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Dave Strohmaier

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Dave Strohmaier
Dave Strohmaier.jpg
Candidate for
U.S. House, Montana, at-large District
PartyDemocratic
Prior offices
Missoula City Councilman
Personal
ProfessionHistorian
ReligionEpiscopalian
Websites
Campaign website
Dave Strohmaier was a 2012 Democratic candidate who sought election to the U.S. House representing the At-Large Congressional District of Montana. Strohmaier was defeated by Kim Gillan in the Democratic primary on June 5, 2012.[1]
Dave Strohmaier for Congress campaign logo.

Biography

Strohmaier works at Historical Research, Associates, Inc., where he specializes in the history of the American West. He earned his bachelor's degree in religion from Seattle Pacific University. He then obtained master's degrees in theology from Yale Divinity School and in fire ecology and writing from the University of Montana. He is a Missoula city councilman. [2]

Elections

2012

See also: Montana's At-Large Congressional District elections, 2012

Strohmaier ran in the 2012 election for the U.S. House, representing Montana's at-large District. He faced Kim Gillan, Diane Smith, Jason Ward, Rob Stutz, Franke Wilmer and Sam Rankin in the June 5, 2012 Democratic primary. Strophmaier was defeated by Kim Gillan in the Democratic primary on June 5, 2012.[1][3]

Montana's At-large Congressional District Democratic Primary, 2012
Candidate Vote % Votes
Green check mark transparent.pngKim Gillan 31% 25,077
Diane Smith 15.6% 12,618
Dave Strohmaier 14.1% 11,366
Rob Stutz 3.2% 2,586
Franke Wilmer 18.4% 14,836
Sam Rankin 11.6% 9,382
Jason Ward 6.1% 4,959
Total Votes 80,824

Issues

Campaign themes

2012

On his campaign website, Strohmaier lists seven issues. They are:[4]

  • Agriculture
  • On his website, Strohmaier says, "We can be our own market, and then expand regionally, and in so doing put people to work. We should also enhance our capacity to grow our own agricultural fuels, which makes good practical, economic, and environmental sense."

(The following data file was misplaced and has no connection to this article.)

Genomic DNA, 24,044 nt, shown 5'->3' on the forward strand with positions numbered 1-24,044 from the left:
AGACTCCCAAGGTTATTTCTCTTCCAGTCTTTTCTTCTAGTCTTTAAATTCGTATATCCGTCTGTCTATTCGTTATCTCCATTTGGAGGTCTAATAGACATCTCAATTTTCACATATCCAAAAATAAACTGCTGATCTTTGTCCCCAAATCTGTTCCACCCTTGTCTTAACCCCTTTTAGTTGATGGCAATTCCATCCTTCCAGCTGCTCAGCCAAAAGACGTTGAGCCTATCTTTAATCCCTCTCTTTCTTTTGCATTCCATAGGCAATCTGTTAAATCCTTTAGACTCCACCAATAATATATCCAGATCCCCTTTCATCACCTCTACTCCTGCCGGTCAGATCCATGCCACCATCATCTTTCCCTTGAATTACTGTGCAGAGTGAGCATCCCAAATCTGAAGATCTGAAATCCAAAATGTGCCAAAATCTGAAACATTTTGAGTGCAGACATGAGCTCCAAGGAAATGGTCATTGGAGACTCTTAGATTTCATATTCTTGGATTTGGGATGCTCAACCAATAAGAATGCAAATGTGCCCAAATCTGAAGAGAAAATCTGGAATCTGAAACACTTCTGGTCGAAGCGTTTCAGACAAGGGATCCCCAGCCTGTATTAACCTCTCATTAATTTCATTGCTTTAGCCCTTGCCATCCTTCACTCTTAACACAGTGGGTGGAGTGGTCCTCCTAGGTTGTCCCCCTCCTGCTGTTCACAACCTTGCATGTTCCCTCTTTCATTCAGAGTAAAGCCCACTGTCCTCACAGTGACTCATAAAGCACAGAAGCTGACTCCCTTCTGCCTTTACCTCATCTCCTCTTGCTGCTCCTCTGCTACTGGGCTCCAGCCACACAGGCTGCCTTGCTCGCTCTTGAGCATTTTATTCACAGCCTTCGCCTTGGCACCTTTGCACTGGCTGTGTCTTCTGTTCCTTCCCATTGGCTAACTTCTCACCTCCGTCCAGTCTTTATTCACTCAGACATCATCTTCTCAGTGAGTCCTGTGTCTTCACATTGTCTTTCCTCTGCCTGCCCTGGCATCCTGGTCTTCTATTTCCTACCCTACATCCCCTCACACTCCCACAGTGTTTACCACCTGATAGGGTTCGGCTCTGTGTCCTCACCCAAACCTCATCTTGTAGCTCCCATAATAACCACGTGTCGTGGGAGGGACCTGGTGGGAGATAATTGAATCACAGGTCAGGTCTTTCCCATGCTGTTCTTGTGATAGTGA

• Conservation
  • On his website, Strohmaier says, "For the survival and prosperity of future Montanans, we must embrace an ethic of conservation—be it pursuing and bringing green energy jobs to Montana, supporting our farmers and protecting prime agricultural soils, using energy smarter and minimizing waste, and standing up to large corporate interests that are quick to turn a buck and just as quick to leave Montana a mess to clean up. As your congressman, I’ll work every day to ensure that Montana remains the crown of the continent."
  • Economic Prosperity
  • On his website, Strohmaier says, "A big part of investing in the people of Montana means recognizing organized labor is a critical component of this nation’s economy. In Congress, I’ll work to ensure that hard fought battles to secure worker rights are remembered and respected."
  • Foreign Policy
  • On his website, Strohmaier says, "America sets the stage for how our planet lives together; how we get along. This type of unequaled power demands that we also maintain our presence with character and by sharing the values that have made us a great nation. We lead by example. We lift up our values of equal rights, liberty, freedom, justice, economic opportunity, and empowerment within a foreign policy that brings other nations to share our quest for a “more perfect union.”"
  • Indian Country
  • On his website, Strohmaier says, "Montana is Indian Country. As a historian, I know the consequences of Manifest Destiny and allotment policy on Native cultures and peoples of Montana and the West. As your congressman, I’ll work tirelessly to ensure that the federal government respects the government-to-government relationship between tribes and the United States, and honors the trust responsibility to Indian tribes in Montana."
  • Veterans and Military Personnel
  • On his website, Strohmaier says, "The American military lives with a pledge; to leave no one behind on the battlefield. Once they come home, it must be our pledge to leave no Veteran behind. That is my pledge. And, as Congressman, it will be my pledge."
  • Women
  • On his website, Strohmaier says, "We must build on our successes and work to create a marketplace where fairness rules. I believe in equal pay for equal work for Montana women." [4]

Personal

Strohmaier has two children with his wife, Gretchen. They live in Missoula, MT.[5]

External links

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References